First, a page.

At the same time, because I am Filipino-German and look ethnically ambiguous, it’s hard for me to emphasize the urgency or danger of climate activism as a Filipina—I am German too after all. Similar to what Colombian American climate activist Jamie Margolin said, my presence “toed a line between inclusion and exclusion.”
When I voiced my exasperation on Twitter, Jefferson Estela, a 21-year-old activist with Youth Strike 4 Climate Philippines, replied, “People are expecting us to do so many things, but when we ask for support no one hears us. White activists can protest whenever they want because they have homes, jobs, a huge amount of freedom of expression. BELIEVE ME, WE WANT TO DO BIG THINGS, but what's stopping us? A future and life that is at risk.”
Climate activism in Germany is mainstream thanks to the longevity and popularity of the German Green Party, which was formed in 1980. But generally the German climate movement is a white space, where there is little awareness of global inequality in the climate crisis.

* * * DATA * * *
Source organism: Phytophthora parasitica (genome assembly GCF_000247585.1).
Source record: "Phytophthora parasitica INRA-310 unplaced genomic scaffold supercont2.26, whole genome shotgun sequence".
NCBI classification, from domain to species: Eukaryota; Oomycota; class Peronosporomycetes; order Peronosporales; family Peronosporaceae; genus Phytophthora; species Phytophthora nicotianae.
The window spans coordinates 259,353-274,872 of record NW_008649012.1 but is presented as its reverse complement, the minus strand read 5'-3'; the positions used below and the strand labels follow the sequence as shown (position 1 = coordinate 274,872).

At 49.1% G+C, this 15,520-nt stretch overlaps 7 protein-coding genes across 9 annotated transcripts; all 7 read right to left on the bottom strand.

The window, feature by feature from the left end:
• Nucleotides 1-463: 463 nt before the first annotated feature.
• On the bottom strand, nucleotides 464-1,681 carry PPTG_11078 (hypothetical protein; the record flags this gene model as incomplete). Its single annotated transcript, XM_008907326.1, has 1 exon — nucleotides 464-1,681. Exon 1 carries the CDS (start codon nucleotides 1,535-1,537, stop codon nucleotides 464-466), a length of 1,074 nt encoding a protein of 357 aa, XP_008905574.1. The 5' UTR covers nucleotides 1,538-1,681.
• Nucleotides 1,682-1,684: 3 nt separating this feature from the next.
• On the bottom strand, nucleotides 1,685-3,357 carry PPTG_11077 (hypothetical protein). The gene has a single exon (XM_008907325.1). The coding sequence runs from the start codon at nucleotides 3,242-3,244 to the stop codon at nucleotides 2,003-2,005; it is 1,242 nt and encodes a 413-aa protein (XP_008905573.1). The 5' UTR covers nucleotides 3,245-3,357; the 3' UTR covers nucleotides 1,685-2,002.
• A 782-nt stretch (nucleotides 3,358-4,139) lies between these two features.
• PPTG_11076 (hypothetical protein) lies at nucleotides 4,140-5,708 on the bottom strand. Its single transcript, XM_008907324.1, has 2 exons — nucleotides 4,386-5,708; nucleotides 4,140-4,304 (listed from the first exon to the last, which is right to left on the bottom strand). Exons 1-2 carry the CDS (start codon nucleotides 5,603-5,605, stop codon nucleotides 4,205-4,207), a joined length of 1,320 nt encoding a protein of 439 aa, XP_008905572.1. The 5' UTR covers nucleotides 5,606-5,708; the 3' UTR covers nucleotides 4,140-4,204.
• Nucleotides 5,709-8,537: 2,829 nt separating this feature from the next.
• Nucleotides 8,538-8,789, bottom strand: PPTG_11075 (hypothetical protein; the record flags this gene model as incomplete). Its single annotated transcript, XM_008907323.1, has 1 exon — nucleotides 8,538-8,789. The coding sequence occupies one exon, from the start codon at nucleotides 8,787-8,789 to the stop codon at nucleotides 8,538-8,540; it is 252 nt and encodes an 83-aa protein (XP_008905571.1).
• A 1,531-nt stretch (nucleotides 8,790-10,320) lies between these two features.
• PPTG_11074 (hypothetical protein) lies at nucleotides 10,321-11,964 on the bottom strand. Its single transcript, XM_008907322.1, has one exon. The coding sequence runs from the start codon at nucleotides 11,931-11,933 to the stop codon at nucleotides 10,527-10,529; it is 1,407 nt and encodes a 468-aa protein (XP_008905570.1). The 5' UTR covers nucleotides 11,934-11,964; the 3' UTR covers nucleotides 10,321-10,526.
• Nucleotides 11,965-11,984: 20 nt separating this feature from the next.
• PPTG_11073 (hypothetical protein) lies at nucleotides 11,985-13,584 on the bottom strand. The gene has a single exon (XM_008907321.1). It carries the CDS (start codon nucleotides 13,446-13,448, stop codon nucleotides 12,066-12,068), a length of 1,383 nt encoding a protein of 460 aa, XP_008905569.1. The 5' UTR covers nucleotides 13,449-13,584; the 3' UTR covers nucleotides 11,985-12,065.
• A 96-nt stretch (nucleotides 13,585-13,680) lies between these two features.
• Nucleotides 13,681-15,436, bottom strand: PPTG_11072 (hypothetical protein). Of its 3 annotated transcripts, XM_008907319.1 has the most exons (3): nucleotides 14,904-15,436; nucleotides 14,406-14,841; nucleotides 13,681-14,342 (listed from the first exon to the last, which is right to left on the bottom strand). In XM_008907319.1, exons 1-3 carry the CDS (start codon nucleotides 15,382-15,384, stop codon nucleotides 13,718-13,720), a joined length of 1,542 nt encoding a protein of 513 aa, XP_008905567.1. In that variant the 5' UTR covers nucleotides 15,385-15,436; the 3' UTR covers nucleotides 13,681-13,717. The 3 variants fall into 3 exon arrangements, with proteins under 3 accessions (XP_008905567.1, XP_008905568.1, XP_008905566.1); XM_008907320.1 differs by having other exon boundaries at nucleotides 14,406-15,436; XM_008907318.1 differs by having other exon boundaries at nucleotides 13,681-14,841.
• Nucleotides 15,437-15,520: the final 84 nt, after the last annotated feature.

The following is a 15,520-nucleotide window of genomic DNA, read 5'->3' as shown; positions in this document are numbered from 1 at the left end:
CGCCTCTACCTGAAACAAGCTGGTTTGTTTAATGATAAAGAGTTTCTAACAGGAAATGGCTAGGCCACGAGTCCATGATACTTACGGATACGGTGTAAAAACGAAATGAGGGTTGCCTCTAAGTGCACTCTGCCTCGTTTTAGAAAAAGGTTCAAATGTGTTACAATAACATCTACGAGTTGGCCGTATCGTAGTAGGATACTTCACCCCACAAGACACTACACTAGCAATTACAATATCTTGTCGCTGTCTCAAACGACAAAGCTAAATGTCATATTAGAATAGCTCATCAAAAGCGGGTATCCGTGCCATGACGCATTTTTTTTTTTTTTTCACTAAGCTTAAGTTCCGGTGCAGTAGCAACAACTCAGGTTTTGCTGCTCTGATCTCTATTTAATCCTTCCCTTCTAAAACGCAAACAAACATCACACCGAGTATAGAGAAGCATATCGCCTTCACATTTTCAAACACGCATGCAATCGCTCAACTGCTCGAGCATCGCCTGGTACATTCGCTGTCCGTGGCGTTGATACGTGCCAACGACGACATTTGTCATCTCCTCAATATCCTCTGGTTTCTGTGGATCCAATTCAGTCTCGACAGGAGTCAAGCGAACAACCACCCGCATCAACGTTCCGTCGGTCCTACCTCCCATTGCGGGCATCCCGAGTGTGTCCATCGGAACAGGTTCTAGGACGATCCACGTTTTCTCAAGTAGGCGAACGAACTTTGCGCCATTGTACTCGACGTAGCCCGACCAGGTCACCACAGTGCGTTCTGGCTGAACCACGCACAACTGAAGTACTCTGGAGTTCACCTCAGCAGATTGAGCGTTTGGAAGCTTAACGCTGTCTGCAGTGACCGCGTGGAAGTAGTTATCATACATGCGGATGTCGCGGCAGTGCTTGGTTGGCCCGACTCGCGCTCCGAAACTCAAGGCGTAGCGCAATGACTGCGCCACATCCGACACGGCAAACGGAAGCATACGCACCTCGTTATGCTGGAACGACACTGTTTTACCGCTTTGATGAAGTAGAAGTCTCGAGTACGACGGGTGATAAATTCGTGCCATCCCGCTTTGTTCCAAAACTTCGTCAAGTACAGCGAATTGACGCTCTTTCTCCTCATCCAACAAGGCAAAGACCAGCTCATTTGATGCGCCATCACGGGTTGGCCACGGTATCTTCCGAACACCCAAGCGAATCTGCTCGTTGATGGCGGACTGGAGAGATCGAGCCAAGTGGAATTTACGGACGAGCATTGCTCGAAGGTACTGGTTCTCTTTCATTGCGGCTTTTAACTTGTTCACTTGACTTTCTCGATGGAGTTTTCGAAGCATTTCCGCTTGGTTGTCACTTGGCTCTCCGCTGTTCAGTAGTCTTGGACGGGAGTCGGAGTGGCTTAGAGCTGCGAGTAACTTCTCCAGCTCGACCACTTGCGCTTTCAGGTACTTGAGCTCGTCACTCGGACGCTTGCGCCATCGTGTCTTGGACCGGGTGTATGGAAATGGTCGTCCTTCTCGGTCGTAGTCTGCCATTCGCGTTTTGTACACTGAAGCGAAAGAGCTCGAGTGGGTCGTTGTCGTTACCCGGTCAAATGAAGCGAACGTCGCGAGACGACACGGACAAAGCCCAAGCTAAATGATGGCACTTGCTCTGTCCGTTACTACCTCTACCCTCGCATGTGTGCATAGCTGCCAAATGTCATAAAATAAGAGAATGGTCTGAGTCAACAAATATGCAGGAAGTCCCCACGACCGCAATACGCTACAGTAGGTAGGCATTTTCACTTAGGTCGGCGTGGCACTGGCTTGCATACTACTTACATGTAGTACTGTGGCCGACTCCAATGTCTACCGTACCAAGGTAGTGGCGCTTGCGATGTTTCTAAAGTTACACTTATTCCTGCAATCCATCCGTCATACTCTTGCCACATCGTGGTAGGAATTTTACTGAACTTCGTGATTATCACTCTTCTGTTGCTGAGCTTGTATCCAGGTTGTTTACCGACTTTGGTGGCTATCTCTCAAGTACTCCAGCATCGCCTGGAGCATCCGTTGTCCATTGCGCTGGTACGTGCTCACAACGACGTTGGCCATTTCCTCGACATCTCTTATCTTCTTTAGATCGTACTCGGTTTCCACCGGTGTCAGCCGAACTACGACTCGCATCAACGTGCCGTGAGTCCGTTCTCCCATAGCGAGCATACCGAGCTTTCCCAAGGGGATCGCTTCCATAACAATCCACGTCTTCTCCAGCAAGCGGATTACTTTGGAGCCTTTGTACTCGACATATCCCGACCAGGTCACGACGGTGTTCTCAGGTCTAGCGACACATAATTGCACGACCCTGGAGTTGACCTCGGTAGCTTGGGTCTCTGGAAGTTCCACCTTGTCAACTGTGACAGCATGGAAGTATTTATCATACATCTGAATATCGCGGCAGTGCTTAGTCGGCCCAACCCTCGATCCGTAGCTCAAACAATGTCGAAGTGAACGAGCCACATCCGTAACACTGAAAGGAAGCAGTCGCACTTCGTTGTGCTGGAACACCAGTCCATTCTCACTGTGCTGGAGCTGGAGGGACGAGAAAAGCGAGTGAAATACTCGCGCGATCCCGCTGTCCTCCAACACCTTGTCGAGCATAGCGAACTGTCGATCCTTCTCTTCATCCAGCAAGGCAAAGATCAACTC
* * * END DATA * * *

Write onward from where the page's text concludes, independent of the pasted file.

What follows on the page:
Sometimes it’s the seemingly little things, like climate action meaning “die-ins,” lynching reenactments, or dancing in the street to disrupt public transport.
Sometimes it’s being asked time and again what whiteness, capitalism, and inequality have to do with climate change.
Other times it’s more major, like how activists here promote veganism as the single biggest way to reduce their carbon footprint, but ignore how people have been killed after protesting against the sourcing of plant-based foods like palm oil on Indigenous lands.